A homeowner installing a wall-mounted mini-split air handler below the ceiling

Mini-splits have recently seen their popularity increase over the last several years. While they have been a popular system overseas, they struggled to gain traction in the U.S.

That has since changed, partly due to rising interest in eco-friendly technology for the home. But, the bigger draw for many homeowners is the promise of lower utility bills.

These systems are hugely efficient compared to fossil fuel or electric resistance heating and have the benefit of being able to both heat and cool your house. They have their own smart technology that allows the system to control its energy use while maintaining performance. 

However, they can be expensive to install. But just how expensive are we talking? 

How Much Does Labor Cost to Install a Mini-Split?

HVAC technicians typically charge between $75 and $120 per hour for the installation of mini-split systems in the U.S.

The total cost of labor is very project-specific, but you should expect to pay $800-$1,700 to install a single-zone system and $3,500 or more for a multi-zone system.

Most companies charge a fixed price for installs. Meaning, they figure out the cost of the equipment, materials and estimate the labor charge based on previous installs.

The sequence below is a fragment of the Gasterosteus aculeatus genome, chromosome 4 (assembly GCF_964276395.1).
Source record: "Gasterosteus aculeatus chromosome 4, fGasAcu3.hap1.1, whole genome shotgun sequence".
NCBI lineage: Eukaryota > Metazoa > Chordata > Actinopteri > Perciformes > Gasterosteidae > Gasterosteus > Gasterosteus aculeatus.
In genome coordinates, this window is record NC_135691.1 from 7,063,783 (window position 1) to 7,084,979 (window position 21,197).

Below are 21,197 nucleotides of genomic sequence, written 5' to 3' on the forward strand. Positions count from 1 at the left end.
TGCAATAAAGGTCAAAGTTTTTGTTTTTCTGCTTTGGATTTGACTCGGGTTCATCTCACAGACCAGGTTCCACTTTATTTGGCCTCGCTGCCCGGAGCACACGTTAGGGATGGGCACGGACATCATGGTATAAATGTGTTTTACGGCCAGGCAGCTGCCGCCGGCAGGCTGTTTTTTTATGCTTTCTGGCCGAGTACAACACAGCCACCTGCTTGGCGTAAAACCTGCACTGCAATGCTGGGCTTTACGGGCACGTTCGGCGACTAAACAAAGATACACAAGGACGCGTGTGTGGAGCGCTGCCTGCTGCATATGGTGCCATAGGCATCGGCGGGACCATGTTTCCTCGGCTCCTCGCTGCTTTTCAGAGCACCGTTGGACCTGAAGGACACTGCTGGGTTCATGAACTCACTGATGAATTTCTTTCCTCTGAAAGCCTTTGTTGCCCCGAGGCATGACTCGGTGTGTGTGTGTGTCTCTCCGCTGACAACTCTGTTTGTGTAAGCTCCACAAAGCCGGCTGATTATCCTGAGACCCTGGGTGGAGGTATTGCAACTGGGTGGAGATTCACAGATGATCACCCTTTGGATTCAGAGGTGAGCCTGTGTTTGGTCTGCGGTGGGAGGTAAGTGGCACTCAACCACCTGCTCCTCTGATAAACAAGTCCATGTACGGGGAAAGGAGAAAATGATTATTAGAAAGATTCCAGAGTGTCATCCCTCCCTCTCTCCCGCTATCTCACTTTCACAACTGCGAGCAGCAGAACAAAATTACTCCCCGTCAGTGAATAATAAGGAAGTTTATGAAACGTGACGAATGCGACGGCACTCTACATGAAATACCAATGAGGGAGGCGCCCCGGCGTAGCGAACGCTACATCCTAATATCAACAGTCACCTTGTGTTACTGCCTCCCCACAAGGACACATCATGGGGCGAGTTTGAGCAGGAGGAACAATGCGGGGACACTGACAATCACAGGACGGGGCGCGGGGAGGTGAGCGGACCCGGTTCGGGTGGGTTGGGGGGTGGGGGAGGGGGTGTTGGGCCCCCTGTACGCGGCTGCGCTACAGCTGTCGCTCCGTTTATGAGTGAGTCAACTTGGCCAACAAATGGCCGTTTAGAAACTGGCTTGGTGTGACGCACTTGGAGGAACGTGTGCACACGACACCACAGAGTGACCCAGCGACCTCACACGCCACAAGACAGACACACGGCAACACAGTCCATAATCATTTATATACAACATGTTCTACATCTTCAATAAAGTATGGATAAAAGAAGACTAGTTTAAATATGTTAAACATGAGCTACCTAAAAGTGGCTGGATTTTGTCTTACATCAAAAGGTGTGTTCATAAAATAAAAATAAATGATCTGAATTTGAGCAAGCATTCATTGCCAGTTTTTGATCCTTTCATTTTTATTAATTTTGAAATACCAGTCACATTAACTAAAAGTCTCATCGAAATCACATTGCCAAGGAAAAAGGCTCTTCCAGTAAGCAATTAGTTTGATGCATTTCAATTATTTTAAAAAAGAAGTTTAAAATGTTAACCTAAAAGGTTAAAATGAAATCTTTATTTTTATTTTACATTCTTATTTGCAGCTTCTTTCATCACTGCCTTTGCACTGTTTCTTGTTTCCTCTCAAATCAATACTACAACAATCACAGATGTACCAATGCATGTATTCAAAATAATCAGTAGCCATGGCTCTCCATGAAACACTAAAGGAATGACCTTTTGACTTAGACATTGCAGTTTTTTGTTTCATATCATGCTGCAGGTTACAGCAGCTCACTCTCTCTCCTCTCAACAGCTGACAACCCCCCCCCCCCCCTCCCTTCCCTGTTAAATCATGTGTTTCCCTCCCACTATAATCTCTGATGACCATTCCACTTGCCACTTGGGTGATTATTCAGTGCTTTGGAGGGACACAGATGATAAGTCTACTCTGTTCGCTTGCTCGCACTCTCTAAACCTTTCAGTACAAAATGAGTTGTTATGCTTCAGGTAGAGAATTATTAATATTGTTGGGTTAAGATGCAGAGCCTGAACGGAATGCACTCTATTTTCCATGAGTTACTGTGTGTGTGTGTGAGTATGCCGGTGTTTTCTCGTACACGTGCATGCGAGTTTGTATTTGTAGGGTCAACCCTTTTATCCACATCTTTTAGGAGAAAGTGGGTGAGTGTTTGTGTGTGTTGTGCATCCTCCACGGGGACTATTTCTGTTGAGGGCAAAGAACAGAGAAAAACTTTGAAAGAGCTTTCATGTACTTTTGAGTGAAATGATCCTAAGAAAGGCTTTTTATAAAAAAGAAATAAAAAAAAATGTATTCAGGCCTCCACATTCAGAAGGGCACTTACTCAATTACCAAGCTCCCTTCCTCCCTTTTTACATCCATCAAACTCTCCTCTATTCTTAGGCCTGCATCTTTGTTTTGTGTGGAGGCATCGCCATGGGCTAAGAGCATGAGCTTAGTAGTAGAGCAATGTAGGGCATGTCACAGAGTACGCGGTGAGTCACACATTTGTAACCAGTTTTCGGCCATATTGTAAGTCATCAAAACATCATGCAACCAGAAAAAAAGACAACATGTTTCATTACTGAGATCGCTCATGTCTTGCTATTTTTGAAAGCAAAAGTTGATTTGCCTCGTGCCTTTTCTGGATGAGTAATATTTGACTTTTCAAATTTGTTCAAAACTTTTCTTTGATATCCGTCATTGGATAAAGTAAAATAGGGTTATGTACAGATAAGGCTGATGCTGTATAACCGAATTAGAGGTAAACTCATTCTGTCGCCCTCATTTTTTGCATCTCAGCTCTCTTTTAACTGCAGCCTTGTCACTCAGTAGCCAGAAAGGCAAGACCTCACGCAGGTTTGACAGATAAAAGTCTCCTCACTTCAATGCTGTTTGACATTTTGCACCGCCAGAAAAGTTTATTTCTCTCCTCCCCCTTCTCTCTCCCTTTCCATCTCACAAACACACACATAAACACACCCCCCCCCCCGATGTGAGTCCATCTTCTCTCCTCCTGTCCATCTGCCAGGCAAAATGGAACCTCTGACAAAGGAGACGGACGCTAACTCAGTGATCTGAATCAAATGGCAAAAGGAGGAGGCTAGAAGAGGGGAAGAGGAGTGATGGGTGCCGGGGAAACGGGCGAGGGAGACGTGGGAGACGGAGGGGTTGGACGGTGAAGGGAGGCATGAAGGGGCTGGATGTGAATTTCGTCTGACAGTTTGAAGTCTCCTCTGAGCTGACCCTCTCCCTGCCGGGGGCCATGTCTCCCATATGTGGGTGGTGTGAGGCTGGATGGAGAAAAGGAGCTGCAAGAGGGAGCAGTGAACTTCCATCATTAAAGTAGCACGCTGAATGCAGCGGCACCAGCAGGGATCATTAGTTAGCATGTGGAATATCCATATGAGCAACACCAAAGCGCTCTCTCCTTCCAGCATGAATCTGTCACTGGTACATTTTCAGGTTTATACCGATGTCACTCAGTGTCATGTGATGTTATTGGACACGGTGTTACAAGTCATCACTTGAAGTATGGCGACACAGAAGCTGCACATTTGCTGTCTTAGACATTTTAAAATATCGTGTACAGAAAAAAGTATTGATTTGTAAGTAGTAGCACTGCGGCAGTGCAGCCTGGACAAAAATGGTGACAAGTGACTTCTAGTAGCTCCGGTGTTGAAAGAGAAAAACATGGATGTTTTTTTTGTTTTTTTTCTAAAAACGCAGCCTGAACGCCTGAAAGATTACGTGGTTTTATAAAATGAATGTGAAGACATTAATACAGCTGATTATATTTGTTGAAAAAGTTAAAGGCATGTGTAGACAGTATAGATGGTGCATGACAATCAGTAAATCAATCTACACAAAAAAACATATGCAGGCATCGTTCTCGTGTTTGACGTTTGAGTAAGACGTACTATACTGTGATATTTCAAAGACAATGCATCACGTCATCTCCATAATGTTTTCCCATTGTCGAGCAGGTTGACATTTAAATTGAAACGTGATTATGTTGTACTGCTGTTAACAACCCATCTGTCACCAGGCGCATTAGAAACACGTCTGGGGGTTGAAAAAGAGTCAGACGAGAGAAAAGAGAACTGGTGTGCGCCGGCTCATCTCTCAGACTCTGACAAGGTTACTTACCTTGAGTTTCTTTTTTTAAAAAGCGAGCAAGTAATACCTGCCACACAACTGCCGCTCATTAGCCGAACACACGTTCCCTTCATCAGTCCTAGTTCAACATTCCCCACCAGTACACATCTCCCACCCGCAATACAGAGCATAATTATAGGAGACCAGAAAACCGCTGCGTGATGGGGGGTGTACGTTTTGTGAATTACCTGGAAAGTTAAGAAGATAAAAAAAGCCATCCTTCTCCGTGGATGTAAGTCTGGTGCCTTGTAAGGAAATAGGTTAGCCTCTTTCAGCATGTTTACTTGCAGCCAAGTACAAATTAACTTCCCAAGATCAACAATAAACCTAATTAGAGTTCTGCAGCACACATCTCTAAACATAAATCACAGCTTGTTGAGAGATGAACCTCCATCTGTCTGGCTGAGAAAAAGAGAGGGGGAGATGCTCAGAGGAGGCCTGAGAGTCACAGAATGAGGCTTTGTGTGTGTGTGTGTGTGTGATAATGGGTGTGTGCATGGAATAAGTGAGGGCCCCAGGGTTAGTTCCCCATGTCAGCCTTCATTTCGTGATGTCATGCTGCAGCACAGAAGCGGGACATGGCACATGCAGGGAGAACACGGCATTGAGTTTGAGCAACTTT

Most mini split installations can be completed in a day. If you are installing a ducted system or have a large home and require two condenser units, then you could be looking at a multi-day installation.

What Is Involved in a Mini-Split Installation?

The main elements of a mini-split installation include:

  • An outdoor unit mounted on the exterior wall or ground outside the house
  • One or more indoor units, which are also called air handlers or head units mounted inside your home
  • Line sets to connect the indoor units to the outdoor unit
  • Electric cables
    • Power supply cables
    • Communication cables
  • A condensate drain to remove the condensate from the units
  • Conduit to keep the lines tidy and to protect them from weather and pests
  • Checking the refrigerant charge and added gas if needed
  • Verifying all indoor air handlers work on all settings

Mini-Split Components

If you’re not familiar with mini-split systems, we’ll do a quick overview.

A mini-split system is an electric heat pump that is permanently installed in your home to provide heating and cooling year-round.

These units transfer heat from one area to another with refrigerant. And since they don’t have to create heat like an electric furnace does, they have much lower operating costs than other electric heating options.

The system comprises two main parts—an outdoor unit containing the compressor and one of the coils, called the condenser. The condenser is connected to one or more indoor units by copper line sets and electrical cables.

Two mini-split compressor units outside a home in snowy conditions

The indoor units are called air handlers or head units and are typically mounted on the wall inside the home. A mini-split system can have just one indoor unit, or it can have several to provide zoning.

Electric Cables for Mini-Splits